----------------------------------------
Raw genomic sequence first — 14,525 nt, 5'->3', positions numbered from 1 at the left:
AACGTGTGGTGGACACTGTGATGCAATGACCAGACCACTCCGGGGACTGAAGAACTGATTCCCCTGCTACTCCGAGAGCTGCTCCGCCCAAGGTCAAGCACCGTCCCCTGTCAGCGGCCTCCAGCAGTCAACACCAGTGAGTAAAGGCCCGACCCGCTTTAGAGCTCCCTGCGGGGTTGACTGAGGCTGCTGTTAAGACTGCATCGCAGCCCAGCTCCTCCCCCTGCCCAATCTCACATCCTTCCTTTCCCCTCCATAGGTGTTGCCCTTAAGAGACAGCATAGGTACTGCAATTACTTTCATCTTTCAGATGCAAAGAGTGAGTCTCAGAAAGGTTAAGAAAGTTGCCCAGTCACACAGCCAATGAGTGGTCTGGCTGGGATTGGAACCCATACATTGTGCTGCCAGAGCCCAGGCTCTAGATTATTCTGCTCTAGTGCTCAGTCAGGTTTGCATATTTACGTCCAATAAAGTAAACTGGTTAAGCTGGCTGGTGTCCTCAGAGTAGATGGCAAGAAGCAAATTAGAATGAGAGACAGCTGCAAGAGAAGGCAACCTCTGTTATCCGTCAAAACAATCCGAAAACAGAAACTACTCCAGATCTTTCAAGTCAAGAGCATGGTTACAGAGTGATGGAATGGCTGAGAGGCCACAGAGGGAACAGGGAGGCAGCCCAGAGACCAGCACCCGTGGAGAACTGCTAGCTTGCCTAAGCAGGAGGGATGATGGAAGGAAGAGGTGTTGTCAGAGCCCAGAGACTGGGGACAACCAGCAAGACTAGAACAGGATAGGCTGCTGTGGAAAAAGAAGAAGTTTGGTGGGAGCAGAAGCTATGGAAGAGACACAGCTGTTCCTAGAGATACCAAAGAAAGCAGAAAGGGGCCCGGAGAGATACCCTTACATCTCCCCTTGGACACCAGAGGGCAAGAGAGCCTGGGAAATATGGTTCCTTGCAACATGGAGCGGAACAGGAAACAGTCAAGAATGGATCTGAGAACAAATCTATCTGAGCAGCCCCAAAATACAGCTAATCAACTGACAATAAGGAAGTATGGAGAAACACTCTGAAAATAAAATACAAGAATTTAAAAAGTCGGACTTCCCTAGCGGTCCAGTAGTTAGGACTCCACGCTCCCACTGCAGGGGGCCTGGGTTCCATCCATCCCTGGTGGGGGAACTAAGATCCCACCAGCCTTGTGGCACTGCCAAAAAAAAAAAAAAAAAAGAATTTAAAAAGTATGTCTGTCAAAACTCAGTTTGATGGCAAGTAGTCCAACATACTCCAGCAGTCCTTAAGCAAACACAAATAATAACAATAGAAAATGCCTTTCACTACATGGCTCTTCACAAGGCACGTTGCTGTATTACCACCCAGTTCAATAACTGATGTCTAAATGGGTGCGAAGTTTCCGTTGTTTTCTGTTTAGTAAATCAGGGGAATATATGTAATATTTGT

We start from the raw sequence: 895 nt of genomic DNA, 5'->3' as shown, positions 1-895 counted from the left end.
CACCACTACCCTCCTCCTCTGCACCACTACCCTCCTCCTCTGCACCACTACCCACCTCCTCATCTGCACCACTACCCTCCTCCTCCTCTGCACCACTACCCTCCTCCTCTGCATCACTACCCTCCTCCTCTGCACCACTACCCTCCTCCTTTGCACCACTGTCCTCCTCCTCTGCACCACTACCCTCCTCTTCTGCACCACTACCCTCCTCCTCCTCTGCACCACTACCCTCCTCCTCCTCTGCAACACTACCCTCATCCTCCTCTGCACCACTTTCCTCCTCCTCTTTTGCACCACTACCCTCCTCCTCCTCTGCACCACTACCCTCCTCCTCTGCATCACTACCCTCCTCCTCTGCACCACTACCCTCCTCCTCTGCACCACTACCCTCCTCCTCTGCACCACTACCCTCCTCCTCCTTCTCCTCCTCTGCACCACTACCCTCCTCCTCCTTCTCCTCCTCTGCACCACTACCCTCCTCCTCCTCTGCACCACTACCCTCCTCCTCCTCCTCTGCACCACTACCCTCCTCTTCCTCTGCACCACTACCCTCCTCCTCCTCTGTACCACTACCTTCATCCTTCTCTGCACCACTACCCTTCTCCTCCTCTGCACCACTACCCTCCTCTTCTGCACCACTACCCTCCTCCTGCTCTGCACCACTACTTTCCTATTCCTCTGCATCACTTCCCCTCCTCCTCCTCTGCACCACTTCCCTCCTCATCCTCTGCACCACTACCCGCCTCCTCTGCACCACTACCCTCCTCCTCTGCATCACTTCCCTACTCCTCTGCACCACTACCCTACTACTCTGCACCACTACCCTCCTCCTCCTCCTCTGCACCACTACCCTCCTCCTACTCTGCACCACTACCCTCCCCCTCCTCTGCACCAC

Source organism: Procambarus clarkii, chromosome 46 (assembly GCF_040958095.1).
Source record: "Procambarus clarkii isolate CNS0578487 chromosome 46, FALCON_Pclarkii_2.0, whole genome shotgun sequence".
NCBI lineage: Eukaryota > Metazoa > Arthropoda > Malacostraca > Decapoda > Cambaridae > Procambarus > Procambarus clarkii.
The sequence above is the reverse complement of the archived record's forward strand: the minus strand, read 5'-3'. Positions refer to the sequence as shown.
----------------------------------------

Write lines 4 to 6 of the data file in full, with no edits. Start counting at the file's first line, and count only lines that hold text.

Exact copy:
CACCACTACCCTCCTCCTCTGCACCACTACCCTCCTCCTCTGCACCACTACCCACCTCCTCATCTGCACCACTACCCTCCTCCTCCTCTGCACCACTACCCTCCTCCTCTGCATCACTACCCTCCTCCTCTGCACCACTACCCTCCTCCTTTGCACCACTGTCCTCCTCCTCTGCACCACTACCCTCCTCTTCTGCACCACTACCCTCCTCCTCCTCTGCACCACTACCCTCCTCCTCCTCTGCAACACTACCCTCATCCTCCTCTGCACCACTTTCCTCCTCCTCTTTTGCACCACTACCCTCCTCCTCCTCTGCACCACTACCCTCCTCCTCTGCATCACTACCCTCCTCCTCTGCACCACTACCCTCCTCCTCTGCACCACTACCCTCCTCCTCTGCACCACTACCCTCCTCCTCCTTCTCCTCCTCTGCACCACTACCCTCCTCCTCCTTCTCCTCCTCTGCACCACTACCCTCCTCCTCCTCTGCACCACTACCCTCCTCCTCCTCCTCTGCACCACTACCCTCCTCTTCCTCTGCACCACTACCCTCCTCCTCCTCTGTACCACTACCTTCATCCTTCTCTGCACCACTACCCTTCTCCTCCTCTGCACCACTACCCTCCTCTTCTGCACCACTACCCTCCTCCTGCTCTGCACCACTACTTTCCTATTCCTCTGCATCACTTCCCCTCCTCCTCCTCTGCACCACTTCCCTCCTCATCCTCTGCACCACTACCCGCCTCCTCTGCACCACTACCCTCCTCCTCTGCATCACTTCCCTACTCCTCTGCACCACTACCCTACTACTCTGCACCACTACCCTCCTCCTCCTCCTCTGCACCACTACCCTCCTCCTACTCTGCACCACTACCCTCCCCCTCCTCTGCACCAC

Source organism: Procambarus clarkii, chromosome 46 (assembly GCF_040958095.1).
Source record: "Procambarus clarkii isolate CNS0578487 chromosome 46, FALCON_Pclarkii_2.0, whole genome shotgun sequence".